Aiming for Both Equity and Excellence Need Not Be a Compromise
Uplifting basic education supports the demands of Philippine public school teachers for better working conditions, higher salaries, autonomy, and professional development. These specific demands are clearly in line with the goal of providing both equity and excellence to Philippine basic education. The Philippine education system is facing so many issues and challenges. It is true that the current predicament of the teaching force needs to be addressed. However, it is equally true that there is incompetence. It is likewise true that a large number of schools are substandard. The situation in higher education is no different. There are diploma mills. There are courses in colleges that serve no purpose but remediation. Focusing alone on equity without an effort to lift education compromises excellence.
This debate on whether a Filipino language instruction course should remain as a requirement in higher education unfortunately typifies an argument that does not help advance the necessary education reforms in the country.
|Members and leaders of Alliance of Concerned Teachers trooped to Commission on Higher Education’s (CHED) Head Office, wearing masks of Jose Rizal and a woven tray of fresh fish to symbolize their aghast over their decision to make Filipino optional in college education. (ACT Phils)|
Being raised with Tagalog as a mother tongue, I likewise treasure the language. I am certain that this is equally true for Cebuanos who view Cebuano as their own. This applies to Ilocanos and Bicolanos. In fact, all Filipinos cherish their native tongues. They do not need to be told. It is already incorrect to attribute the saying, "Those who do not love their native language are worse than putrid fish", to Jose Rizal since this is a hoax. Rizal did not author this poem. Teachers should not be miseducating the nation. A bigger error, however, is to attribute "native tongue" to a language that is in fact not the native tongue of other Filipinos. Any claim to the contrary is completely deceitful. And it does not matter if Filipino is advertised as different from Tagalog and as a combination of the various languages in the country. This is one blatant lie. If Filipino is indeed derived from the various languages then it is not clearly a native tongue.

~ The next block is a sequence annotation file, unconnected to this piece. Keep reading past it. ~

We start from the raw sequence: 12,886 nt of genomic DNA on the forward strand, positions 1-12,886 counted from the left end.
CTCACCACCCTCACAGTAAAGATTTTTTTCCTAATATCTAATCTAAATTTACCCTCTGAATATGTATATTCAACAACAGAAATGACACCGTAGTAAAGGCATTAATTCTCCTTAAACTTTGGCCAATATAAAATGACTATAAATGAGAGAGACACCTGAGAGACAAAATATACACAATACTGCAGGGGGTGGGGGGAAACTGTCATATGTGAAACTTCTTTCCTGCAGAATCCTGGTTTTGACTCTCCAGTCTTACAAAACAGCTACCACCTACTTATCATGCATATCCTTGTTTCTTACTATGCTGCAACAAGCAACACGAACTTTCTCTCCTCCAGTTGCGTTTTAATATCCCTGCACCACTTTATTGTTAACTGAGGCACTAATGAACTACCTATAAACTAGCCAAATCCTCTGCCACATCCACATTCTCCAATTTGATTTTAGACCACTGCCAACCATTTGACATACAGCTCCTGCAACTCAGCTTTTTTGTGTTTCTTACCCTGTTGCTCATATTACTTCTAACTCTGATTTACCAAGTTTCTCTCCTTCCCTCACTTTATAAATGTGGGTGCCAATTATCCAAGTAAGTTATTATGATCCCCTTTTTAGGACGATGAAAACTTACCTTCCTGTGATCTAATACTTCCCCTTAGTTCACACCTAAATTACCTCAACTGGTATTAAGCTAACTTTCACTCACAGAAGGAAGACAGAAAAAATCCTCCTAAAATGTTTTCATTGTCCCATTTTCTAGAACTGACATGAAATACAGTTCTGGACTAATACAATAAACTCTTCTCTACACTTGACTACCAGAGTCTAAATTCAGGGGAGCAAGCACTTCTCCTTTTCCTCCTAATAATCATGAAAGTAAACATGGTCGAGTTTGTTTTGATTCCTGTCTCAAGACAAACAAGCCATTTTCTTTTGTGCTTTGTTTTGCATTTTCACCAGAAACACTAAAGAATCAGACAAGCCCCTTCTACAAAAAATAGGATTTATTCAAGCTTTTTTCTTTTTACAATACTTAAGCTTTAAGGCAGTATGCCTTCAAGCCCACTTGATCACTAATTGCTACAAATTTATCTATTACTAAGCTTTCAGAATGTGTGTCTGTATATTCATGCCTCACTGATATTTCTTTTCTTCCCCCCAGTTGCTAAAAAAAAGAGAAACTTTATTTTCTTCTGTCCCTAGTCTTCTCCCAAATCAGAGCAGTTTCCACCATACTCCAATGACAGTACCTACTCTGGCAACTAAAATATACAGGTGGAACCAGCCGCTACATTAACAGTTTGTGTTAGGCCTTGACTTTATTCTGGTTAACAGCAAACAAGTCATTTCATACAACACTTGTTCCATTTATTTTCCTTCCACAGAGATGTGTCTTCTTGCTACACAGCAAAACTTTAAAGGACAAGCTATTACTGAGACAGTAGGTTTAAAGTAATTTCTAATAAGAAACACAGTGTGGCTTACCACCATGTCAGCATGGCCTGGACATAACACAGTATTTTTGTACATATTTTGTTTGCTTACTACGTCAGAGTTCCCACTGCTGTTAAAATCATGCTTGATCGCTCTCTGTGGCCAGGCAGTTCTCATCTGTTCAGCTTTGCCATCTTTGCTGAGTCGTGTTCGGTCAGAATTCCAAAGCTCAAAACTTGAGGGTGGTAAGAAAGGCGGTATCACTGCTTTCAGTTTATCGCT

One important point that is easily missed is the careless equating of language to culture. The two are not identical. Culture does manifest in one's native language and one's native language is shaped by one's culture. Our beliefs, our way of life, our values, our intellectual achievements, our arts and music constitute our culture. Culture is what we are. It is not surprising that nationalistic sentiments abound when issues of language are raised. Sadly, in education, differences are highlighted. The disciplines of the natural sciences have indeed been developed in Western cultures. Sometimes, the sciences are even associated with Christian religions. One should not discount however the fact that chemistry, for example, has Islamic origins. These disciplines are really universal, not just Western.